OTTAWA – Paul Kershaw loves his 72-year-old mother and his 101-year-old grandmother.
But they represent a growing challenge for the country, and Kershaw, 42, will be counting on younger age groups to protect and support the services that seniors need as Canada bears witness to a historic greying of its population.
The next batch of numbers from the 2016 census, due Wednesday, is expected to show that thanks to aging baby boomers, there are as many seniors in Canada as young people, if not more — the first time in Canadian history that has been the case.
There is also likely to be a jump in the number of centenarians, including Kershaw’s grandmother, showcasing another trend the age and sex data from Statistics Canada will confirm: Canadians are not only getting older, but also living longer.
Wednesday’s release ought to trigger a national discussion about the challenges Canada faces in the coming years, said Kershaw, an associate professor in the school of population and public health at the University of British Columbia.
Those include how best to serve the growing needs of the elderly, how to make sure the younger generations don’t get swamped in the wake of the boomers and how far government policy should go when it comes to keeping people in the workforce.
Federal spending on seniors’ benefits is expected to climb from $51.1 billion this fiscal year to $63.7 billion by 2022 — a $12.6-billion increase that easily outstrips a decade of planned Liberal spending on a national housing strategy or child care.
That increase, about 5.7 per cent a year, also dwarfs even the most bullish economic growth projections, warned Kershaw, the founder of the group “Generation Squeeze,” which seeks to engage young people in politics.
“We still need to have this important conversation in Canada about the degree to which we are using the vast majority of our economic growth each year to be covering the costs of an aging population.”
Demographics, by their very nature, are slow-moving; Wednesday’s numbers will yield few surprises, since people age and die in predictable patterns. But their slow-moving and predictable nature makes them easy to ignore, demographers warn.
The figures will add another dimension to the portrait of Canada the five-year census began painting earlier this year with the release of the country’s overall population figures. Additional layers will be added throughout the year, including family, household and marital status data in August; immigration and Aboriginal Peoples numbers in October; and figures detailing education, jobs and work patterns in November.
On Wednesday, experts and policy-makers will be looking for clues about which age cohorts are growing, which are on the decline, where various age groups are choosing to live and the type of housing they prefer.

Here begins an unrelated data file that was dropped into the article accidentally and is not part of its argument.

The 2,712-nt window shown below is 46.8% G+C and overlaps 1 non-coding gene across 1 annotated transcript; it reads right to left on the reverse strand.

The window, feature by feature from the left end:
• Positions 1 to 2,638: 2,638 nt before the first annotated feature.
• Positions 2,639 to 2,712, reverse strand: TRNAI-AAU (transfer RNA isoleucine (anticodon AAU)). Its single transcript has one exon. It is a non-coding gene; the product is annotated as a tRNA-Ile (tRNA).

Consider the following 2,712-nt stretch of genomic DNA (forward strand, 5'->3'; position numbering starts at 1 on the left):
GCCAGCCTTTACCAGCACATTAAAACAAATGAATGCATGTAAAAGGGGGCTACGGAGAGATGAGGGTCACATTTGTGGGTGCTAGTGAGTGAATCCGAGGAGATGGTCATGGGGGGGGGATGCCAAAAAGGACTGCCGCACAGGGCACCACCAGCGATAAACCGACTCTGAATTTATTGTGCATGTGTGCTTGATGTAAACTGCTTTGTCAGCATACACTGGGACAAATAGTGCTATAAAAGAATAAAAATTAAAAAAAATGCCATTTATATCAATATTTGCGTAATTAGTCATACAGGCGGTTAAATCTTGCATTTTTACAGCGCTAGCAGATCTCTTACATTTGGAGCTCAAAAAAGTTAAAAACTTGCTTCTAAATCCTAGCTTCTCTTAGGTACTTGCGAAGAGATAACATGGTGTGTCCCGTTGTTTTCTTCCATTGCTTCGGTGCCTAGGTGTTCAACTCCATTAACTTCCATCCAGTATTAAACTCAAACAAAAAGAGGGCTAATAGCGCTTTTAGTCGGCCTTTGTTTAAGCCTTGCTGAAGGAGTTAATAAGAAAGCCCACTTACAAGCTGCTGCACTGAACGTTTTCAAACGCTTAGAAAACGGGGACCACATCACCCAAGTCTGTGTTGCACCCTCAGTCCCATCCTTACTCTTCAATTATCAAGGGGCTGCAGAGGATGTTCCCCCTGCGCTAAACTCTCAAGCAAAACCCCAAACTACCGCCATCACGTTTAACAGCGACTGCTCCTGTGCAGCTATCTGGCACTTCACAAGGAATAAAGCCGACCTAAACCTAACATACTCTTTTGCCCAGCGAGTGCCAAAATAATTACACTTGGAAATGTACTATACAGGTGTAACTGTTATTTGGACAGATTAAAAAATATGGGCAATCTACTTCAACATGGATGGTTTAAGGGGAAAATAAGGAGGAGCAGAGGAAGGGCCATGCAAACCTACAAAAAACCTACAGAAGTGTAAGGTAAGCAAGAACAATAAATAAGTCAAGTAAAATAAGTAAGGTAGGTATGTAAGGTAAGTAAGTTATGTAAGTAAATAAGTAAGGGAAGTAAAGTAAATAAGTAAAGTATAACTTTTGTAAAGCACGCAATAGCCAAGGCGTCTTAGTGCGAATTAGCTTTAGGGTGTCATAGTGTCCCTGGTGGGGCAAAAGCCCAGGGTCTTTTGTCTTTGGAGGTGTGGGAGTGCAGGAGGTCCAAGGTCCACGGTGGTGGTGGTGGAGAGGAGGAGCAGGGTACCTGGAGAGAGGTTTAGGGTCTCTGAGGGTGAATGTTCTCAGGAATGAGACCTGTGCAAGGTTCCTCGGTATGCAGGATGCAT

Wednesday’s numbers are expected to show that on census day 2016, which was May 10, the percentage of those over 65 was roughly equal to the percentage of those aged 15 and under.
Such a shift would be a dramatic and historic swing from the height of the baby boom 50 years ago, when seniors comprised less than eight per cent of the population and the youngest cohort was 34 per cent, said Doug Norris, chief demographer at Environics Analytics.
Nonetheless, the census figures are expected to show Canada remains one of the youngest countries in the G20, Norris said.
“Canada is aging more than many other countries, but we’re still at a lower level, even with that faster change, than certainly most European countries,” said Norris, who spent three decades at Statistics Canada.
“There may be some things we can learn from countries that are dealing with the kind of population we’re going to face in another decade or two.”
Some of those lessons are already being put into practice: urban planners are thinking about how to build a city that allows Canadians to age in place by staying in their homes as long as possible. At the same time, businesses and governments are thinking about ways to keep people in the workforce longer, including incentives for individuals to retire later than 65 and incentives for businesses to hire young and old.
With more Canadians living longer, older baby boomers are finding themselves caring for elderly parents, adult children and grandchildren, said Michael Haan, an associate professor in the school of sociology at Western University in London, Ont.
The trend may carry over to their children, Haan added: the boomers are expected to be one of the longest-lived generations of Canadians ever.
“This is really incredible, and it’s unprecedented historically because people have never lived this long.”
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